Vanished Malaysia plane an 'aviation mystery'

Dozens of ships and helicopters fail to find wreckage as investigators explore all theories for loss of jetliner. (al Jizz)

Bolt:

Fear of seeming racist has the Sydney Moonbat Herald’s headline writer using hints and guess-agains rather than say plainly that one of the men who used stolen passports on the missing Malaysian flight was black: Don’t mention the man on the stolen passport is … er, not Asian. No, not white, either
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Missing flight MH370: Fake passport holders ‘were Iranians looking for new life in Europe’

Yes of course, its always that “better life”, nothing to do with Islam. But what if they were following the command of the ayatollah Khomeini to go out and spread the Islamic revolution around the world?

  • Fingerprints from mystery passengers being analysed
  • Search area widened as still no sign of missing aircraft
  • CCTV footage of mystery passengers to be released

MALAYSIAN police say one of the passengers using a stolen passport on a missing jetliner was an Iranian asylum seeker.

Police chief Tan Sri Khalid Tan Sri said tonight that the man was not believed to be a member of a terrorist group.

He says the man was a 19-year-old who was believed to be planning to reach Germany.  The second passenger using a stolen passport has not been identified. (More)

READ MORE: SHADOWY GROUP CLAIMS RESPONSIBILITY

HERE is more.

Search widens as Malaysia plane still missing

China deploys 10 satellites to help track down Malaysia Airlines jet as hunt enters fourth day.

4 thoughts on “Vanished Malaysia plane an 'aviation mystery'”

  1. I heard in a TV News report that both the pilot and the co-pilot were Moslems. Could it be possible that they hijacked the plane and have landed in a Moslem country? Maybe. Anything is possible where Moslems are concerned.

  2. Yeah, right, they were packing light because they were looking to immigrate to Germany.

    What stolen passport passengers did before boarding plane

    Pouria Nour Mohammad Mehrdad and Delavar Syed Mohammad Reza are the two Iranians who used stolen passports on Malaysia Airlines Flight MH370, according to officials. (interesting image at link – one of the blurred images appears to more suit the soccer player)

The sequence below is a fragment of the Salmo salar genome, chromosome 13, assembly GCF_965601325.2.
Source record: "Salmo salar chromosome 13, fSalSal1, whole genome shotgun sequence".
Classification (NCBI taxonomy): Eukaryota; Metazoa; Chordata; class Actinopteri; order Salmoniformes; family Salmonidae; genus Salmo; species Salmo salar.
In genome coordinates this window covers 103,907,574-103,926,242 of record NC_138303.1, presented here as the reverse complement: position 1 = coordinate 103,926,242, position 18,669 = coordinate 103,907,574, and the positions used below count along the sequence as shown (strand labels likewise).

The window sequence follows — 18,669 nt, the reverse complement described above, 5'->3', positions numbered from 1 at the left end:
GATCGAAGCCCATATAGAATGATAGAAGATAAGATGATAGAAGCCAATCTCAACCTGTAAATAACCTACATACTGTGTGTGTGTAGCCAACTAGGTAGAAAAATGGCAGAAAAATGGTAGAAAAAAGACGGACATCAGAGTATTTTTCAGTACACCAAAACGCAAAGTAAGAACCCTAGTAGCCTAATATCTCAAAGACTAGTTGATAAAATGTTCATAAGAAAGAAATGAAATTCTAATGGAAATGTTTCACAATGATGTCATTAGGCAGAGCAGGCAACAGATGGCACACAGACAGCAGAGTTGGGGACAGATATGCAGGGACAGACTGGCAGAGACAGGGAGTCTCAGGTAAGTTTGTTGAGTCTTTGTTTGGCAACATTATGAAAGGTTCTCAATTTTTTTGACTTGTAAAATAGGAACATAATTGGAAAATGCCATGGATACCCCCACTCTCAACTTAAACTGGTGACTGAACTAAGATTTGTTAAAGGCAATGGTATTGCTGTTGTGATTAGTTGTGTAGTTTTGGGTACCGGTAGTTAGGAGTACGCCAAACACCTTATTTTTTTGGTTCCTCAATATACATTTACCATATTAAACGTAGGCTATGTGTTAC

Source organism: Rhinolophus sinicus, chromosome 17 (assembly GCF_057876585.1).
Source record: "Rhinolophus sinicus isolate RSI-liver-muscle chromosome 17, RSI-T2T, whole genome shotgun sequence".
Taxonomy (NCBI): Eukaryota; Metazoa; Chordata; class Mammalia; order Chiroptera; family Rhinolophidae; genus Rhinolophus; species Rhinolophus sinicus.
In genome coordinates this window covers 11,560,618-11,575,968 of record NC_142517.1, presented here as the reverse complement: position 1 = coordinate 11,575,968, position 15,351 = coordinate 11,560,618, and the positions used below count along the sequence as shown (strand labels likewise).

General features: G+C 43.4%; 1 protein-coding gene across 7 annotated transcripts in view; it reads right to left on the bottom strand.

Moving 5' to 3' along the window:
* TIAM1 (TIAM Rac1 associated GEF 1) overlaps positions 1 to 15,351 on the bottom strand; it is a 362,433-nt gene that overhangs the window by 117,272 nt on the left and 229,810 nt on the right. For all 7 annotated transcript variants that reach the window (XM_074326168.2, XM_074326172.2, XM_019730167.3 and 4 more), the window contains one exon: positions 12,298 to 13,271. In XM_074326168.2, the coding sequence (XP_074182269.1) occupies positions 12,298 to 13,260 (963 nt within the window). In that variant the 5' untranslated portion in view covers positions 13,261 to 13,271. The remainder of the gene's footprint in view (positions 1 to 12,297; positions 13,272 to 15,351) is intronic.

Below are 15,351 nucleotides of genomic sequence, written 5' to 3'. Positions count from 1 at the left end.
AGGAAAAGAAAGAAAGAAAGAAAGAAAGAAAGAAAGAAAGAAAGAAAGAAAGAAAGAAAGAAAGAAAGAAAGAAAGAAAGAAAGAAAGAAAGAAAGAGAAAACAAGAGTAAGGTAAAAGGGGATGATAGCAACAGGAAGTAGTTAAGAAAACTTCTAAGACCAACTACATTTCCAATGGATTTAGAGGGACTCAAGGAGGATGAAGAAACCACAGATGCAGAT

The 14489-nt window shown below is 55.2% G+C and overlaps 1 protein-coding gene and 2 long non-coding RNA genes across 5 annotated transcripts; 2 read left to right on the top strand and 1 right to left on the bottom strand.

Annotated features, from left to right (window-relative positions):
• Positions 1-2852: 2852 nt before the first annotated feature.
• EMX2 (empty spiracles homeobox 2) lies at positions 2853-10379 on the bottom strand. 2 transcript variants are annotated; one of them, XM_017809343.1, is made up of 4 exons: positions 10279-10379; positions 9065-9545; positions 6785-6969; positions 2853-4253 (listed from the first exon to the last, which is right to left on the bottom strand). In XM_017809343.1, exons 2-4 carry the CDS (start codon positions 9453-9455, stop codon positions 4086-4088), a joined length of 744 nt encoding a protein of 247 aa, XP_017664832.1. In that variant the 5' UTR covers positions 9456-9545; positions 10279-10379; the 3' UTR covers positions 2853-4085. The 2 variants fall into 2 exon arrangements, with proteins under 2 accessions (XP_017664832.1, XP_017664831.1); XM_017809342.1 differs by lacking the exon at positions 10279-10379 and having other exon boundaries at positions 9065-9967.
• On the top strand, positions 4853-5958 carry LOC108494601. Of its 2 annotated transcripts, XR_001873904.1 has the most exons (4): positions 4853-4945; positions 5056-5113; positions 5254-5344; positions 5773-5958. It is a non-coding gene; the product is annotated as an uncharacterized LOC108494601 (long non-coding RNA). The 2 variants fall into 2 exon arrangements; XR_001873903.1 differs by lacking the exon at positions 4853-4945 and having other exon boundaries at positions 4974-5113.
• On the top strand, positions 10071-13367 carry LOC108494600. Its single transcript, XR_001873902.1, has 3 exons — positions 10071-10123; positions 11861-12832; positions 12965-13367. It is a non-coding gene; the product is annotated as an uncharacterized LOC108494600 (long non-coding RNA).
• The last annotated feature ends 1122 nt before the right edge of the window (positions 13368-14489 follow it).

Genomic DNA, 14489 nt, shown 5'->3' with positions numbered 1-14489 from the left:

http://www.whas11.com/news/editors-pick/What-stolen-passport-passengers-did-before-boarding-plane-249444861.html

    “Besides the hushed phone conversations, Mallaeibeasir said that the pair just hung out with him and his housemate and watched movies. Then Mallaeibeasir drove them to the airport.

    “They stayed here only the last night before the flight. They were supposed to stay in Malaysia for three days but I think they stayed for one week,” Mallaebeasir said. “They were with me because I had a car and I told them I will take you to the airport. They came to my house.”

    Mallaeibeasir and Pouria went to high school together in Tehran two years ago, before Mallaebeasir moved to Malaysia to study business information technology. He said he did not know Reza until the two arrived at his home for a quick night’s stay.

    Mallaeibeasir said he did not ask Pouria or Reza why they were in Malaysia. Pouria said he was heading to Germany or Copenhagen after Malaysia in order to visit his mother because they were having family problems, Mallaeibeasir said.

    The two men traveled lightly, Mallaebeasier said. Pouria had a mountain climbing-type backpack and a laptop, while Reza carried a suitcase and a laptop, he said.”

  3. From the little that one can glean … last radar images had the aircraft 300+km of couse and heading in the wrong direction – so it appears that a hijack situation is possible. However, the aircraft has not been, according to info available, detected entering any countries airspace. At sea level the aircraft range is more restricted and the aircraft would have to fly low to aviod most radar coverage. This still leaves a consideable range of possible landing sites – however this is all conjecture. A hijack situation is suggested by the last known positions of the pilots and the silence of the aircreaw but this does not preclude catasrophic failure.

  4. This is a post from a Guardian reader (amazingly) who seems to know what he is about and has made a very good point — certainly seems closer to the mark than most.

    “….. fuselage section near the SATCOM antennae adapter failed, disabling sattelite based GPS, ACARS and ADS-B/C communications. Thus only primary radar would detect the plane. Primary radar range is usually less than 100nm and is generally ineffective at high altitudes. If decompression was slow enough, its possible the pilots never put on their oxygen masks until it was too late. Also explains why another pilot 30 minutes ahead heard ” mumbling” from the pilots. (VHF comms would not be affected by SATCOM equipment failure.) This plane , therefore, could have flown for hours after last contact was made, meaning that searching around the last contact area could be fruitless.”

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